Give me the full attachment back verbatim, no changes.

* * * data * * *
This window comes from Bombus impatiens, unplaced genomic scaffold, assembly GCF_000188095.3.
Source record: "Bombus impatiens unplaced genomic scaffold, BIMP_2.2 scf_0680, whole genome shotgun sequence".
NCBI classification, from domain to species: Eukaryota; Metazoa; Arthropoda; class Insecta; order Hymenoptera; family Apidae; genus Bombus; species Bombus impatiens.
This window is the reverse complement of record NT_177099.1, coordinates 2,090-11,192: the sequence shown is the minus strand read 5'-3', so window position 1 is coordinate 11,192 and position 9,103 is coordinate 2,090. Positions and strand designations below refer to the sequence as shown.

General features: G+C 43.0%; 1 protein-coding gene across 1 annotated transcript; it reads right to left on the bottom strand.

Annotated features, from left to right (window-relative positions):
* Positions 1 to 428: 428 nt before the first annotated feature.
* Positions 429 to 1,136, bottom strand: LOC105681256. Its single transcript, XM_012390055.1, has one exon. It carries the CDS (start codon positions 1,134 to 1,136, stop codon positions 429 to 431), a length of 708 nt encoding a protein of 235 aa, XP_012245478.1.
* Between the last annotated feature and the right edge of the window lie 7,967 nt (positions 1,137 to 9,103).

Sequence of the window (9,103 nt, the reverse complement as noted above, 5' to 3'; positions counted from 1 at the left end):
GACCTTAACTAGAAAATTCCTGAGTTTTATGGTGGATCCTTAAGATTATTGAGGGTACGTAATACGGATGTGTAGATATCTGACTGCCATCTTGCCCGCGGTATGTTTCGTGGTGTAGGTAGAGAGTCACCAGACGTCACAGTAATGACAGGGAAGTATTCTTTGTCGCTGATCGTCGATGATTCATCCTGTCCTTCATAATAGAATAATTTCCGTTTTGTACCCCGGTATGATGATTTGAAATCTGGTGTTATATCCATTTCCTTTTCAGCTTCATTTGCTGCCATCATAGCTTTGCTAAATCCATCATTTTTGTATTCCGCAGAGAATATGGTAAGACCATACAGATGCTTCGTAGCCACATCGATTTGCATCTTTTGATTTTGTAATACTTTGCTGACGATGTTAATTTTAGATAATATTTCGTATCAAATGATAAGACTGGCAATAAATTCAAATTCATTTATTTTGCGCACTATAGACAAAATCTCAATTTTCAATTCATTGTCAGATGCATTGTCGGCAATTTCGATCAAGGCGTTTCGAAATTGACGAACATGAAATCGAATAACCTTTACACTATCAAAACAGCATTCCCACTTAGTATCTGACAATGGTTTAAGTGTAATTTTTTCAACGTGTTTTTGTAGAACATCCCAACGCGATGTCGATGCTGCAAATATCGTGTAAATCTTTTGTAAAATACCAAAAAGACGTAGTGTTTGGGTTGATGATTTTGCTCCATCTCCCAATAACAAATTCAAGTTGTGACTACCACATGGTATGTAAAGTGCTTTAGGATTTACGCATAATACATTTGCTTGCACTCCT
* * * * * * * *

This window comes from Bombus impatiens, unplaced genomic scaffold, assembly GCF_000188095.3.
Source record: "Bombus impatiens unplaced genomic scaffold, BIMP_2.2 scf_0680, whole genome shotgun sequence".
NCBI classification, from domain to species: Eukaryota; Metazoa; Arthropoda; class Insecta; order Hymenoptera; family Apidae; genus Bombus; species Bombus impatiens.
This window is the reverse complement of record NT_177099.1, coordinates 2,090-11,192: the sequence shown is the minus strand read 5'-3', so window position 1 is coordinate 11,192 and position 9,103 is coordinate 2,090. Positions and strand designations below refer to the sequence as shown.

General features: G+C 43.0%; 1 protein-coding gene across 1 annotated transcript; it reads right to left on the bottom strand.

Annotated features, from left to right (window-relative positions):
* Positions 1 to 428: 428 nt before the first annotated feature.
* Positions 429 to 1,136, bottom strand: LOC105681256. Its single transcript, XM_012390055.1, has one exon. It carries the CDS (start codon positions 1,134 to 1,136, stop codon positions 429 to 431), a length of 708 nt encoding a protein of 235 aa, XP_012245478.1.
* Between the last annotated feature and the right edge of the window lie 7,967 nt (positions 1,137 to 9,103).

Sequence of the window (9,103 nt, the reverse complement as noted above, 5' to 3'; positions counted from 1 at the left end):
GACCTTAACTAGAAAATTCCTGAGTTTTATGGTGGATCCTTAAGATTATTGAGGGTACGTAATACGGATGTGTAGATATCTGACTGCCATCTTGCCCGCGGTATGTTTCGTGGTGTAGGTAGAGAGTCACCAGACGTCACAGTAATGACAGGGAAGTATTCTTTGTCGCTGATCGTCGATGATTCATCCTGTCCTTCATAATAGAATAATTTCCGTTTTGTACCCCGGTATGATGATTTGAAATCTGGTGTTATATCCATTTCCTTTTCAGCTTCATTTGCTGCCATCATAGCTTTGCTAAATCCATCATTTTTGTATTCCGCAGAGAATATGGTAAGACCATACAGATGCTTCGTAGCCACATCGATTTGCATCTTTTGATTTTGTAATACTTTGCTGACGATGTTAATTTTAGATAATATTTCGTATCAAATGATAAGACTGGCAATAAATTCAAATTCATTTATTTTGCGCACTATAGACAAAATCTCAATTTTCAATTCATTGTCAGATGCATTGTCGGCAATTTCGATCAAGGCGTTTCGAAATTGACGAACATGAAATCGAATAACCTTTACACTATCAAAACAGCATTCCCACTTAGTATCTGACAATGGTTTAAGTGTAATTTTTTCAACGTGTTTTTGTAGAACATCCCAACGCGATGTCGATGCTGCAAATATCGTGTAAATCTTTTGTAAAATACCAAAAAGACGTAGTGTTTGGGTTGATGATTTTGCTCCATCTCCCAATAACAAATTCAAGTTGTGACTACCACATGGTATGTAAAGTGCTTTAGGATTTACGCATAATACATTTGCTTGCACTCCT